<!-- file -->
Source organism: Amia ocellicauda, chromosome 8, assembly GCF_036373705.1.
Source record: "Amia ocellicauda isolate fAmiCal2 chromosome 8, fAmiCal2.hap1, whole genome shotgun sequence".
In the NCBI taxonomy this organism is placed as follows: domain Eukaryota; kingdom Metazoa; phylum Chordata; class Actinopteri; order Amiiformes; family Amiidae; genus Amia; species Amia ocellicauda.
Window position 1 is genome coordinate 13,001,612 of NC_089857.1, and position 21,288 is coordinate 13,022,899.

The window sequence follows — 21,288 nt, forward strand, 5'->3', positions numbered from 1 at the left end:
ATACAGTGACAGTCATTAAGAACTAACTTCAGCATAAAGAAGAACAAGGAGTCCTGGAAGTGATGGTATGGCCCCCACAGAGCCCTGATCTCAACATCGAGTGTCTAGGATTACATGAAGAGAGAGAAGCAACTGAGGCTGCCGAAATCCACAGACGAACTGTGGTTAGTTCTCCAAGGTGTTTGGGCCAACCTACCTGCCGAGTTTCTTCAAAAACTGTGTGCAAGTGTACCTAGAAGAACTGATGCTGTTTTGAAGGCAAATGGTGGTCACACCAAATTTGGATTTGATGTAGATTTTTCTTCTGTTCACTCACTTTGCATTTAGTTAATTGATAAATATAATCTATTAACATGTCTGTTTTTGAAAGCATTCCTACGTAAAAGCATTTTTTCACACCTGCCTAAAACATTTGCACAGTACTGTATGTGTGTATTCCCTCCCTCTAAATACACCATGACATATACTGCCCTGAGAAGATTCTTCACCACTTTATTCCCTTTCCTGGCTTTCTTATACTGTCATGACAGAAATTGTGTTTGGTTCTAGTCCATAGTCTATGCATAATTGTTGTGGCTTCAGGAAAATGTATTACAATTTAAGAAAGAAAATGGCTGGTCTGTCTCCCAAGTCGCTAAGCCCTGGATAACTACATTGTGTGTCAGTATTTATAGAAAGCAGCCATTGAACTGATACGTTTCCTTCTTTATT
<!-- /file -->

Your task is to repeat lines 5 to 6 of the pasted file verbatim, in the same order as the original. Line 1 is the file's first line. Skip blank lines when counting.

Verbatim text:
The window sequence follows — 21,288 nt, forward strand, 5'->3', positions numbered from 1 at the left end:
ATACAGTGACAGTCATTAAGAACTAACTTCAGCATAAAGAAGAACAAGGAGTCCTGGAAGTGATGGTATGGCCCCCACAGAGCCCTGATCTCAACATCGAGTGTCTAGGATTACATGAAGAGAGAGAAGCAACTGAGGCTGCCGAAATCCACAGACGAACTGTGGTTAGTTCTCCAAGGTGTTTGGGCCAACCTACCTGCCGAGTTTCTTCAAAAACTGTGTGCAAGTGTACCTAGAAGAACTGATGCTGTTTTGAAGGCAAATGGTGGTCACACCAAATTTGGATTTGATGTAGATTTTTCTTCTGTTCACTCACTTTGCATTTAGTTAATTGATAAATATAATCTATTAACATGTCTGTTTTTGAAAGCATTCCTACGTAAAAGCATTTTTTCACACCTGCCTAAAACATTTGCACAGTACTGTATGTGTGTATTCCCTCCCTCTAAATACACCATGACATATACTGCCCTGAGAAGATTCTTCACCACTTTATTCCCTTTCCTGGCTTTCTTATACTGTCATGACAGAAATTGTGTTTGGTTCTAGTCCATAGTCTATGCATAATTGTTGTGGCTTCAGGAAAATGTATTACAATTTAAGAAAGAAAATGGCTGGTCTGTCTCCCAAGTCGCTAAGCCCTGGATAACTACATTGTGTGTCAGTATTTATAGAAAGCAGCCATTGAACTGATACGTTTCCTTCTTTATT